A UN envoy has returned from a tour of Iraq and Syria with harrowing reports of the sexual violence systematically committed by Islamic State militants against women and girls.
Zainab Bangura, who had set out for the region in April to address the rampant cases of rape, sex slavery and other sexual violence in the areas under IS control, said the extremists were “institutionalizing sexual violence” as a tactic to terrorize the local populations.
In an interview this week with the Middle East Eye, a UK-based news site, Bangura recounted chilling tales she had heard from refugees.
“After attacking a village, IS splits women from men and executes boys and men aged 14 and over. The women and mothers are separated; girls are stripped naked, tested for virginity and examined for breast size and prettiness. The youngest, and those considered the prettiest virgins fetch higher prices and are sent to Raqqa, the IS stronghold,” she said.
“There is a hierarchy: sheikhs get first choice, then emirs, then fighters. They often take three or four girls each and keep them for a month or so, until they grow tired of a girl, when she goes back to market. At slave auctions, buyers haggle fiercely, driving down prices by disparaging girls as flat-chested or unattractive.
“We heard one case of a 20-year-old girl who was burned alive because she refused to perform an extreme sex act,” she said.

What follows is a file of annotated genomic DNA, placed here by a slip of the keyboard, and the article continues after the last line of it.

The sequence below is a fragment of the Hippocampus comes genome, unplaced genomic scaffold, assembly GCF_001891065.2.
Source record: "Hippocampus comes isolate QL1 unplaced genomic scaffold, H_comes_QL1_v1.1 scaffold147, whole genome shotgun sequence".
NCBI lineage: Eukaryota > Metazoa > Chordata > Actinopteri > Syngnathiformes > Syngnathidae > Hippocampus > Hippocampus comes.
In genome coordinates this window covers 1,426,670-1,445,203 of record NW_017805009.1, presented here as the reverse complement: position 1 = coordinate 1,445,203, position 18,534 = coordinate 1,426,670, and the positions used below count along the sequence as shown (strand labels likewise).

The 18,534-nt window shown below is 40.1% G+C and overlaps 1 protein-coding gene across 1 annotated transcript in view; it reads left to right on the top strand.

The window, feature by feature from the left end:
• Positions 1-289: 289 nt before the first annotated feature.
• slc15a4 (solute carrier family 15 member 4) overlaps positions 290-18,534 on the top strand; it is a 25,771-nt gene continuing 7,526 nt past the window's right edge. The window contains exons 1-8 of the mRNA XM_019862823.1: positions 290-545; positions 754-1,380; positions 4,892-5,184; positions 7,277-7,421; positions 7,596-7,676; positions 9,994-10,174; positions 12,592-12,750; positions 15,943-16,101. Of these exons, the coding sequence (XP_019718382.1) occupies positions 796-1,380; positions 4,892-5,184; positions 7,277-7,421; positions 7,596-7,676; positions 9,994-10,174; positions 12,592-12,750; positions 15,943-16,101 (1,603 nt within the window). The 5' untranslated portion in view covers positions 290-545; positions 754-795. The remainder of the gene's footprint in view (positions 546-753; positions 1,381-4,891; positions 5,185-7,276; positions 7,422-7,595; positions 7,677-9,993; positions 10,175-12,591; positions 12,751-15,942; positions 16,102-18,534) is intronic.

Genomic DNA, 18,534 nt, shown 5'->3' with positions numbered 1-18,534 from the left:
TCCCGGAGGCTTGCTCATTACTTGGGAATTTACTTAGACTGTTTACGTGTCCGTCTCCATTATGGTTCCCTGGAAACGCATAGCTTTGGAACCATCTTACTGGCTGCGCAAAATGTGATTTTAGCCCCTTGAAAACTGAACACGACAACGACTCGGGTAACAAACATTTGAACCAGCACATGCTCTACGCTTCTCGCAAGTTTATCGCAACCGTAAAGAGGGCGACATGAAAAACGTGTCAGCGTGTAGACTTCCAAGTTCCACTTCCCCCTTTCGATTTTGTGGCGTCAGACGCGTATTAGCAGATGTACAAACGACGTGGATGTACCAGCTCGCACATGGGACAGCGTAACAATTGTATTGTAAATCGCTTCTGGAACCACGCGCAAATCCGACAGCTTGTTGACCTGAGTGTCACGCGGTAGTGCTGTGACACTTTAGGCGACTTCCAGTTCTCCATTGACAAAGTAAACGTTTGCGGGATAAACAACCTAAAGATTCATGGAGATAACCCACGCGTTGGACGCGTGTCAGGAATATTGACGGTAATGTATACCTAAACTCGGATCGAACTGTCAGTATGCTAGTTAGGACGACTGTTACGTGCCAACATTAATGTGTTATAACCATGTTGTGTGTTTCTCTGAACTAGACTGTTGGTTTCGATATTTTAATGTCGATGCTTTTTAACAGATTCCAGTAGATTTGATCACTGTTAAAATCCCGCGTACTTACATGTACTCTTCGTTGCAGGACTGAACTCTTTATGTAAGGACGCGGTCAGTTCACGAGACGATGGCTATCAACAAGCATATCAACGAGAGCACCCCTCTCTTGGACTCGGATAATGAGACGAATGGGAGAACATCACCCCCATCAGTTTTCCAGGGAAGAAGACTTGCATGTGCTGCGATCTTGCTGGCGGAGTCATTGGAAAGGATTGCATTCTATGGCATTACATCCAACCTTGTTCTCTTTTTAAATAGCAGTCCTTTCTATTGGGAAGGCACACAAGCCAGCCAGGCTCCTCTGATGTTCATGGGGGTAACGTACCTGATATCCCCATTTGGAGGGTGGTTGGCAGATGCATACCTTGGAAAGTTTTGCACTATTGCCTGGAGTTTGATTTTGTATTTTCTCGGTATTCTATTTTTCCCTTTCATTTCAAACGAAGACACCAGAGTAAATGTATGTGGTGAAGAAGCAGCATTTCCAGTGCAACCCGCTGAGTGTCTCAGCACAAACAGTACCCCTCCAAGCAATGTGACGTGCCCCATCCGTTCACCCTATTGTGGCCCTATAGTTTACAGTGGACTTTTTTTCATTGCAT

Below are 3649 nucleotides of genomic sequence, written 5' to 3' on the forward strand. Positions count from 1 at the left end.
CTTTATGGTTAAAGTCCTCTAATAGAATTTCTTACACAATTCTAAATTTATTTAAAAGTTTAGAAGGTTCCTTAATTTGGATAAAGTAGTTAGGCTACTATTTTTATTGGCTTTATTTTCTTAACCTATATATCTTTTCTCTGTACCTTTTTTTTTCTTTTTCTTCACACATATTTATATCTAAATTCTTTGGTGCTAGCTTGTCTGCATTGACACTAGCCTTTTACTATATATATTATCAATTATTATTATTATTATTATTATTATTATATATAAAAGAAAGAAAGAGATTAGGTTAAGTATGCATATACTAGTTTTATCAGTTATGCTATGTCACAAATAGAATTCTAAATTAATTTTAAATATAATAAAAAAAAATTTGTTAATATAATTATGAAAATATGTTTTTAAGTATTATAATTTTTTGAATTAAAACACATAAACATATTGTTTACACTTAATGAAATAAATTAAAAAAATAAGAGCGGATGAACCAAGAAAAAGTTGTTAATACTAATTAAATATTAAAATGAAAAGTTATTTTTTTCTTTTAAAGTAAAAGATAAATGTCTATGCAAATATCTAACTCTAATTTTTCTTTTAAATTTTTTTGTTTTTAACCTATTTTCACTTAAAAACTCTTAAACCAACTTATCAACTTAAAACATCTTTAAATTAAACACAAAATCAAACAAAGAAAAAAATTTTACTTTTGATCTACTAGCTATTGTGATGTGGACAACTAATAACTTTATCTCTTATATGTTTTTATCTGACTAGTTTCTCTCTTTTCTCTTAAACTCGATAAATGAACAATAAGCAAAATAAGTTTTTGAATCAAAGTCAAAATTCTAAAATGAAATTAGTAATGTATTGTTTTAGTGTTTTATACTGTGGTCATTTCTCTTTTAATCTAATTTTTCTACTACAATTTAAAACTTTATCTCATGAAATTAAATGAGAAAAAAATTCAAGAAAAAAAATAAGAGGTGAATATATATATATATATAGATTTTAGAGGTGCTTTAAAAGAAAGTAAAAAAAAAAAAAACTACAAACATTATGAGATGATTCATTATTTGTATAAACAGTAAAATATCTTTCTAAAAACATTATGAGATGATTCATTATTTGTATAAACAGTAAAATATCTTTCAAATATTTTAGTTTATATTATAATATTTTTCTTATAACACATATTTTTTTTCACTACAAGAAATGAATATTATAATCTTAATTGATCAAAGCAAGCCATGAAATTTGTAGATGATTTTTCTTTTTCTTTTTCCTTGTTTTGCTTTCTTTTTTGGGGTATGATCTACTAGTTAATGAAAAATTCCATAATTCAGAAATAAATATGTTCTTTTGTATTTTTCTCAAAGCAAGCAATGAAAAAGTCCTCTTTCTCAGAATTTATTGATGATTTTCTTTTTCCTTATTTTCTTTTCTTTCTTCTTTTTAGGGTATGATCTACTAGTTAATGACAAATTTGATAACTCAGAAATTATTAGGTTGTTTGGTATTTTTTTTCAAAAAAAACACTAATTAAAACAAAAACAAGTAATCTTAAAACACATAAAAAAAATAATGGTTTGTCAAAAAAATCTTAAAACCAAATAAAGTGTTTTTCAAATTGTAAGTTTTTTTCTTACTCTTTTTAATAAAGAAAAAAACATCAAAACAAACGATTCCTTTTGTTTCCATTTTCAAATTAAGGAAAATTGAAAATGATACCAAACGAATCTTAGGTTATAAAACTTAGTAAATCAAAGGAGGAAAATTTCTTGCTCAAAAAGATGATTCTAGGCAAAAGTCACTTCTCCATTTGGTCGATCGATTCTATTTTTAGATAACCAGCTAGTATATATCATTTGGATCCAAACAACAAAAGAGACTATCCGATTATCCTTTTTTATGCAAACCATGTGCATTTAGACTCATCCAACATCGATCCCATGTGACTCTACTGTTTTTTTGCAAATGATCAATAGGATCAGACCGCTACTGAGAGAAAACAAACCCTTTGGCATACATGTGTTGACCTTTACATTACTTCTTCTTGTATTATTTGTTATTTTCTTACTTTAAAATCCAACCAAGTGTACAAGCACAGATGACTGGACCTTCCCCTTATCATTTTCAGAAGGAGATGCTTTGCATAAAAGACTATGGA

The plight of women and girls from Iraq’s Yazidi minority has raised alarm after hundreds captured by Islamic State fighters were sold in open markets as sex slaves last year.
Bangura explained that the atrocities were not being committed randomly by individual militants but were a key tactic used by the group “to advance key strategic priorities, such as recruitment, fundraising, to enforce discipline and order — through the punishment of dissenters or family members — and to advance their radical ideology.”
A recent UN report noted a “significant increase” in the number of cases of sexual violence in Syria with abductees from Iraq being sold in markets in IS-controlled areas of Syria.
Over recent months, some 1,500 civilians including many Yazidi women and children may have been forced into sexual slavery, the report said.
She said she and her team had “struggled to understand the mentality of people who commit such crimes…It was painful for me.”
Bangura was appointed as special envoy three years ago to focus international attention on sexual crimes, long been considered a by-product of war.
“The countries I have worked on include Bosnia, Congo, South Sudan, Somalia and Central African Republic; I never saw anything like this. I cannot understand such inhumanity. I was sick, I couldn’t understand,” she said.
The UN envoy added that support mechanisms for escaped victims were limited.
“They do get support from their families, communities and the government, but the needs are huge…(they) need qualified medical and psycho-social support that is not readily available,” she said.
“For its part, the UN is supporting and sheltering the affected population, but everyone agrees that assistance needs to be scaled up.”
AFP contributed to this report.